"Legend tells of a hero who will journey to find the demi-god Maui, and together they will save us all."
With the recent outpouring of critically acclaimed projects, one has to wonder if we are currently experiencing the next Disney Renaissance, starting with 2009’s ‘Tangled’ in terms of quality but peaking in terms of commercial success with the gargantuan hit that was ‘Frozen’. Not only has the quality been excellent, but the variety of their work and its ability to subvert classic Disney tropes has been unparalleled, from ‘Big Hero 6’ to ‘Zootopia’ and now we see a return to the classic princess story with ‘Moana’.
Moana (Auli'i Cravalho) is the strong willed daughter of Chief Tui Waialiki and the next leader of the Polynesian tribe. When a blight strikes her island, Moana is chosen by the ocean to reunite a mystical relic with a goddess, and set out to find Maui (Dwayne Johnson), an ancient demigod who may hold the key to saving her people.
On the surface ‘Moana’ would appear to be a much more conventional take on the princess genre than we have seen from Disney in many years. It establishes traditional archetypes, themes and stylistic choices that was have seen in many of their animated classics before. However a closer inspection into ‘Moana’ reveals that the film not only subverts some of these archetypes in a way to make the movie as a whole feel more fresh and original, but also make it feel all the more relevant in today’s social climate.
The same could be said of ‘Zootopia’ which was released earlier this year and the inevitable question that arises is, which is better? In all honesty they are two vastly different films, not just in their subject matter but also from their thematic undertones. Whereas ‘Zootopia’ was looking at the big picture with its social commentary, ‘Moana’ is much more of a character study that revolves around its titular character. Though there is a rich cast of supporting characters the focus is very much on Moana finding herself and discovering her own identity.
What helps bring that character study to life is the fact that Moana is voiced by the supremely talented Auli'i Cravalho, whose vocal performance is wonderful to behold. She injects a sense of strong willed determination into the character that makes her journey and drive fit into her characterisation, but is also never above letting the vulnerabilities of the character shine through in order to generate sympathy from the viewer. There’s an impressive amount of range within the performance, and the fact that she displays infectious energy and great comic timing for the more humorous scenes only makes it more impressive.
Cravalho’s greatest achievement though, may be the fact that she is able to hold her own against Dwayne Johnson as Maui. A larger than life figure in every sense of the phrase, Johnson is perfect for the role. In addition to being one of the most charismatic people on the planet (an aspect he brings to the role in all its glory) Johnson is able to display some more intimate and dramatic moments as the film delves into the characters back story. Far from being a one dimensional side character Maui transforms into a fully fleshed out individual, not to the extent that he engulfs the film as he easily could have, but to a point where he is as interesting as he is entertaining.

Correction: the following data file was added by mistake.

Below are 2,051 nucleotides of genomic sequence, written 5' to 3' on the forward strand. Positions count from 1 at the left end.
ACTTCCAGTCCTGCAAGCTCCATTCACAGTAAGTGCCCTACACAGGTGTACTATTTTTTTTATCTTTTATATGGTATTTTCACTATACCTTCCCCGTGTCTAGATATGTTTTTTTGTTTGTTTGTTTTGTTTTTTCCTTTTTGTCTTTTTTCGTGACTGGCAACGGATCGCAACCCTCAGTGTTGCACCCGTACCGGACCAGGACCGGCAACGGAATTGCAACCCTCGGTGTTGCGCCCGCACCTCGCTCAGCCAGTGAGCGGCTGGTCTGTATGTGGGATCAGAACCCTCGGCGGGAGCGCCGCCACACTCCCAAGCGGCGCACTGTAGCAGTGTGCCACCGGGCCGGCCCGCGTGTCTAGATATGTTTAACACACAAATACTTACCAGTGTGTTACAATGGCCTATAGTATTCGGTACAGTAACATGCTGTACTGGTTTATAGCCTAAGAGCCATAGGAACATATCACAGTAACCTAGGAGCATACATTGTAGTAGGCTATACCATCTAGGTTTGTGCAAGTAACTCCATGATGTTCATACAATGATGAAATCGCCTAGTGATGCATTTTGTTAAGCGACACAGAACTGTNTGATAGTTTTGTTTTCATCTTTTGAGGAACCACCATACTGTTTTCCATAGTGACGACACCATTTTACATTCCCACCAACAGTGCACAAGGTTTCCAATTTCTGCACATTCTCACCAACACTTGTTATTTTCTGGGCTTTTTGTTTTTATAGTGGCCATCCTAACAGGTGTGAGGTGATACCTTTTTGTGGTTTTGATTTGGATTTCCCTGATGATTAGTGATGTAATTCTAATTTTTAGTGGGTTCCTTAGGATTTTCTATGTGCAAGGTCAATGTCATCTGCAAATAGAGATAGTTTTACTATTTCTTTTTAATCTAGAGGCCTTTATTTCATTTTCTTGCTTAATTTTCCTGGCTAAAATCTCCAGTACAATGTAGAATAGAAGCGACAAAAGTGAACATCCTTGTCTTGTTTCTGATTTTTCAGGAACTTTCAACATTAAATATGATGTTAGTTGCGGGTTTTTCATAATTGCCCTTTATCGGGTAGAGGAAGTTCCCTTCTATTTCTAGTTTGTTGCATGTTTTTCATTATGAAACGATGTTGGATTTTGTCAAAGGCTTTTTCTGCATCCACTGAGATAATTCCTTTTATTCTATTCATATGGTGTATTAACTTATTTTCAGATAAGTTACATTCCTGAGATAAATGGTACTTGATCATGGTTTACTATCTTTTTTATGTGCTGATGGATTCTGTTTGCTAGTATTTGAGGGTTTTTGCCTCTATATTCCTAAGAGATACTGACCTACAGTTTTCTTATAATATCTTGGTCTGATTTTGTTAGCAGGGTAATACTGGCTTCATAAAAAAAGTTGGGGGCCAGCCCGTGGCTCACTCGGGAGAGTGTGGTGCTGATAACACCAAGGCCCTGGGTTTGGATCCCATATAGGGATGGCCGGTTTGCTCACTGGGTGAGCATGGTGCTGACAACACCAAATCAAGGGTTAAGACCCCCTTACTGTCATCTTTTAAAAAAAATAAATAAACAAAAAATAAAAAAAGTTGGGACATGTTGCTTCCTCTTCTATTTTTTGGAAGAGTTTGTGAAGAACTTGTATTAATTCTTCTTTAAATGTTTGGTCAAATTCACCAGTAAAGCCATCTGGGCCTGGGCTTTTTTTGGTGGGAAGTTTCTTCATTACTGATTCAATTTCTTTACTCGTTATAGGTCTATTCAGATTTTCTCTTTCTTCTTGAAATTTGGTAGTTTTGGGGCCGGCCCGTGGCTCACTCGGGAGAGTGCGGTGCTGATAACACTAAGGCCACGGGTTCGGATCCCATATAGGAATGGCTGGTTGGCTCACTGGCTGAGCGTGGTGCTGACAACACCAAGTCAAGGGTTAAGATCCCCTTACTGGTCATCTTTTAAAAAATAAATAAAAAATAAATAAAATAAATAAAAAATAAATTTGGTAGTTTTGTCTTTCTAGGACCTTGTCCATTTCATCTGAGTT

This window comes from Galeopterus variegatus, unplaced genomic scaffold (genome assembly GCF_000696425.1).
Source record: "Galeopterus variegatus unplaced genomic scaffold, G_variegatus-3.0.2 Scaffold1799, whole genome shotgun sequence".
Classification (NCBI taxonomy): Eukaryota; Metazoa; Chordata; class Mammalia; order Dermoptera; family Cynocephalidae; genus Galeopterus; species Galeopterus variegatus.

While the plot is a straightforward and moderately conventional one (especially by Disney standards when you consider their other bodies of work) the focus is tight enough to ensure that it is still interesting and intriguing. The songs, co-written by Lin-Manuel Miranda, are all excellently integrated into the story as well. While a common weakness of musicals is blasting out songs for the sake of it, the music of ‘Moana’ is always there to inform the characters, provide exposition or advance the narrative. There is always a purpose to it.
It should go without saying that the animation would be astonishing, but I’m going to say it anyway because the animators of ‘Moana’ really have out done themselves here. Anyone who knows the faintest thing about animation knows that one of the biggest challenges is to animate a fluid, translucent mass, in most cases water. So the prospect of an animated film that takes place either on islands or a vast expansive ocean must have been a daunting one. But it is all executed perfectly, with all the vibrancy and variety one could want. The writers did not go easy on the animators either, by taking the characters to a number of varied set pieces from caves of luminous treasure to giant mortmain’s of lava but each one has a photorealistic feel to it while also being rendered appropriately, for lack of a better word, animated.
Beautifully animated and thoroughly entertaining on every level, ‘Moana’ is yet another delight from Disney animation.